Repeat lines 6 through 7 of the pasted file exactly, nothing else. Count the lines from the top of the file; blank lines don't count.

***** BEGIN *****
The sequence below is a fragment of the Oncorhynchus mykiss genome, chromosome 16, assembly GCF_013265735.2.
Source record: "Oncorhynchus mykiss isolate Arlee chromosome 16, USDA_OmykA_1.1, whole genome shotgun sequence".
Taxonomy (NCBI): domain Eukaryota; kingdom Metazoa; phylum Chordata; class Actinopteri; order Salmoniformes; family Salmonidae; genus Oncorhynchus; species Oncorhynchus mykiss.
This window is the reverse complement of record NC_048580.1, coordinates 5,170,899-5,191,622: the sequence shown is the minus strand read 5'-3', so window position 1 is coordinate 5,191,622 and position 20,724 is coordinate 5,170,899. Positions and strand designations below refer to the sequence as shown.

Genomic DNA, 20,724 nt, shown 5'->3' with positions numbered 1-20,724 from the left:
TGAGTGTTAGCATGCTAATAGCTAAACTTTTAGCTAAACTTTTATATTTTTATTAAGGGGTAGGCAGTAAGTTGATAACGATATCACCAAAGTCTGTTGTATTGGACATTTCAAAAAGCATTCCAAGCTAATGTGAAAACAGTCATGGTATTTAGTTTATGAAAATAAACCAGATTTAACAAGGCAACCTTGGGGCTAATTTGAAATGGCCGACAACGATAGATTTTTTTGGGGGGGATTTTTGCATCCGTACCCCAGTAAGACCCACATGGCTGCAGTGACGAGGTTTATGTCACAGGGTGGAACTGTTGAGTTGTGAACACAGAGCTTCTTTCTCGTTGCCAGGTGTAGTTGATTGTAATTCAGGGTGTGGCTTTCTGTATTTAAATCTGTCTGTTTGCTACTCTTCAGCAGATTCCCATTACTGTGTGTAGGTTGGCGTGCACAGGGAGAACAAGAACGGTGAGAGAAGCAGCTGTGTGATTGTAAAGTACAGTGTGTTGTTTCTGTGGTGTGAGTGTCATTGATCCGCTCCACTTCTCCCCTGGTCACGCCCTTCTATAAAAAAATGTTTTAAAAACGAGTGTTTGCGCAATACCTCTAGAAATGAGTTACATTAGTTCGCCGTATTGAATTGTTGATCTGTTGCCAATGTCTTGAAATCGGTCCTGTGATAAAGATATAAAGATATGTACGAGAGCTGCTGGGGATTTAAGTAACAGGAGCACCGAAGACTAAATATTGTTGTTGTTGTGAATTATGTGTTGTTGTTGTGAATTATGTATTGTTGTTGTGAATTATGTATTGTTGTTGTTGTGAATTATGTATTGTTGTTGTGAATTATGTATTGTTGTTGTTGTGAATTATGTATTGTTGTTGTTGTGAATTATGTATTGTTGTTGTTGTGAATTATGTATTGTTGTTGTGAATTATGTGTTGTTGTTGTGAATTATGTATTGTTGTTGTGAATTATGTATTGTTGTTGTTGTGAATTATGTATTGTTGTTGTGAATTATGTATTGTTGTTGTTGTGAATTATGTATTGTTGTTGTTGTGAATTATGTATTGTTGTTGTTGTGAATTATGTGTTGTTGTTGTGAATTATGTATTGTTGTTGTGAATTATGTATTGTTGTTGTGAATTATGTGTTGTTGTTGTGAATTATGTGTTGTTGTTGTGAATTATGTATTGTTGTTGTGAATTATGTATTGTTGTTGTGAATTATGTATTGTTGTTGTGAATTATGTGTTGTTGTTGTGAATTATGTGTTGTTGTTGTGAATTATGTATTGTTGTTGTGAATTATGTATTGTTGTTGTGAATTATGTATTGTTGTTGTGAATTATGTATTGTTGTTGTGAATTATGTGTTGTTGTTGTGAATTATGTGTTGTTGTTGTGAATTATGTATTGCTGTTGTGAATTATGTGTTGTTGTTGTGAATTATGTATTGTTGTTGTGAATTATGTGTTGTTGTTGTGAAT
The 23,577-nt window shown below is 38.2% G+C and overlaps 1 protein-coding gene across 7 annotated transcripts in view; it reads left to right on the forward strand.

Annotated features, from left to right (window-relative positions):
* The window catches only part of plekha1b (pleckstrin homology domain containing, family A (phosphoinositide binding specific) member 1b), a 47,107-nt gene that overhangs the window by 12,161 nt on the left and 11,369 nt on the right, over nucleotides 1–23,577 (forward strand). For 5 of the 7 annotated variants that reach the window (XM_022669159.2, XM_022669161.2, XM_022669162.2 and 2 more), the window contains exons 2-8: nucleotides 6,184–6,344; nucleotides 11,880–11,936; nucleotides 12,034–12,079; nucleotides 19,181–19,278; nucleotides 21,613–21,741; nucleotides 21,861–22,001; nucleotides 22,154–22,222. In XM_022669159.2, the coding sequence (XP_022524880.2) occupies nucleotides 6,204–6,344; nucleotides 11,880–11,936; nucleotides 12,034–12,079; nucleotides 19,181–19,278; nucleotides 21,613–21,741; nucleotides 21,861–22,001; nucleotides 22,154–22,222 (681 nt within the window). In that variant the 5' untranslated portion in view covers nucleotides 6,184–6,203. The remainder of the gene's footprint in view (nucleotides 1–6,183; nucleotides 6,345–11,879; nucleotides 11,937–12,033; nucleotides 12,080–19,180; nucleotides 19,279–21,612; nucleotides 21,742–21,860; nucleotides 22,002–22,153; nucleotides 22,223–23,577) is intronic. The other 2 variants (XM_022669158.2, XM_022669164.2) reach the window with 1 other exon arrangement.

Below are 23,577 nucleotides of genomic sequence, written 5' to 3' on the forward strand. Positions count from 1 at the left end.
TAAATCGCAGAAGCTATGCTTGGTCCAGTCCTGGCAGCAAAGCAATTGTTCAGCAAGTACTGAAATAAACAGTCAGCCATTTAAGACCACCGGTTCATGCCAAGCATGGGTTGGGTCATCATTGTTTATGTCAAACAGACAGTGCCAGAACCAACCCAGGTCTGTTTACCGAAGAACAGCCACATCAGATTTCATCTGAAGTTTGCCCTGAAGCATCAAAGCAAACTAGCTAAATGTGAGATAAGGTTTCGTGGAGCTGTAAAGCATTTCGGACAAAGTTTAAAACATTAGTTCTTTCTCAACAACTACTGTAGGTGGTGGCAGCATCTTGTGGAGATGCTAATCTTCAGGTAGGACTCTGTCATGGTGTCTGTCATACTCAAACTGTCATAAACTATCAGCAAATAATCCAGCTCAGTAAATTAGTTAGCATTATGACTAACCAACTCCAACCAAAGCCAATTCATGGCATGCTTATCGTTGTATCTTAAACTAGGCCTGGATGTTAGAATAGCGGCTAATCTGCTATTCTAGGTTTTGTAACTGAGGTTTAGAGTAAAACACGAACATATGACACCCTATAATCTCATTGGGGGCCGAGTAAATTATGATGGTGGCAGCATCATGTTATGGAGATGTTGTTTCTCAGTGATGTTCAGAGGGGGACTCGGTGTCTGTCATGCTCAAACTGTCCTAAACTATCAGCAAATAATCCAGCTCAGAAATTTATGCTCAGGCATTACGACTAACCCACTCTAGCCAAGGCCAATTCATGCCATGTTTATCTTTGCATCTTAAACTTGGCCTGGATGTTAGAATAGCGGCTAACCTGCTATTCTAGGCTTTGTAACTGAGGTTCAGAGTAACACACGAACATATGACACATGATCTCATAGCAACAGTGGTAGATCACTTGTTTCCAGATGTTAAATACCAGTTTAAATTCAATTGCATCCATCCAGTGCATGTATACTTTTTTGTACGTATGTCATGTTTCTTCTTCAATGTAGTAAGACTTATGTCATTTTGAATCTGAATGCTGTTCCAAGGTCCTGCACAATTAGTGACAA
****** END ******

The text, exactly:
TGAGTGTTAGCATGCTAATAGCTAAACTTTTAGCTAAACTTTTATATTTTTATTAAGGGGTAGGCAGTAAGTTGATAACGATATCACCAAAGTCTGTTGTATTGGACATTTCAAAAAGCATTCCAAGCTAATGTGAAAACAGTCATGGTATTTAGTTTATGAAAATAAACCAGATTTAACAAGGCAACCTTGGGGCTAATTTGAAATGGCCGACAACGATAGATTTTTTTGGGGGGGATTTTTGCATCCGTACCCCAGTAAGACCCACATGGCTGCAGTGACGAGGTTTATGTCACAGGGTGGAACTGTTGAGTTGTGAACACAGAGCTTCTTTCTCGTTGCCAGGTGTAGTTGATTGTAATTCAGGGTGTGGCTTTCTGTATTTAAATCTGTCTGTTTGCTACTCTTCAGCAGATTCCCATTACTGTGTGTAGGTTGGCGTGCACAGGGAGAACAAGAACGGTGAGAGAAGCAGCTGTGTGATTGTAAAGTACAGTGTGTTGTTTCTGTGGTGTGAGTGTCATTGATCCGCTCCACTTCTCCCCTGGTCACGCCCTTCTATAAAAAAATGTTTTAAAAACGAGTGTTTGCGCAATACCTCTAGAAATGAGTTACATTAGTTCGCCGTATTGAATTGTTGATCTGTTGCCAATGTCTTGAAATCGGTCCTGTGATAAAGATATAAAGATATGTACGAGAGCTGCTGGGGATTTAAGTAACAGGAGCACCGAAGACTAAATATTGTTGTTGTTGTGAATTATGTGTTGTTGTTGTGAATTATGTATTGTTGTTGTGAATTATGTATTGTTGTTGTTGTGAATTATGTATTGTTGTTGTGAATTATGTATTGTTGTTGTTGTGAATTATGTATTGTTGTTGTTGTGAATTATGTATTGTTGTTGTTGTGAATTATGTATTGTTGTTGTGAATTATGTGTTGTTGTTGTGAATTATGTATTGTTGTTGTGAATTATGTATTGTTGTTGTTGTGAATTATGTATTGTTGTTGTGAATTATGTATTGTTGTTGTTGTGAATTATGTATTGTTGTTGTTGTGAATTATGTATTGTTGTTGTTGTGAATTATGTGTTGTTGTTGTGAATTATGTATTGTTGTTGTGAATTATGTATTGTTGTTGTGAATTATGTGTTGTTGTTGTGAATTATGTGTTGTTGTTGTGAATTATGTATTGTTGTTGTGAATTATGTATTGTTGTTGTGAATTATGTATTGTTGTTGTGAATTATGTGTTGTTGTTGTGAATTATGTGTTGTTGTTGTGAATTATGTATTGTTGTTGTGAATTATGTATTGTTGTTGTGAATTATGTATTGTTGTTGTGAATTATGTATTGTTGTTGTGAATTATGTGTTGTTGTTGTGAATTATGTGTTGTTGTTGTGAATTATGTATTGCTGTTGTGAATTATGTGTTGTTGTTGTGAATTATGTATTGTTGTTGTGAATTATGTGTTGTTGTTGTGAAT
The 23,577-nt window shown below is 38.2% G+C and overlaps 1 protein-coding gene across 7 annotated transcripts in view; it reads left to right on the forward strand.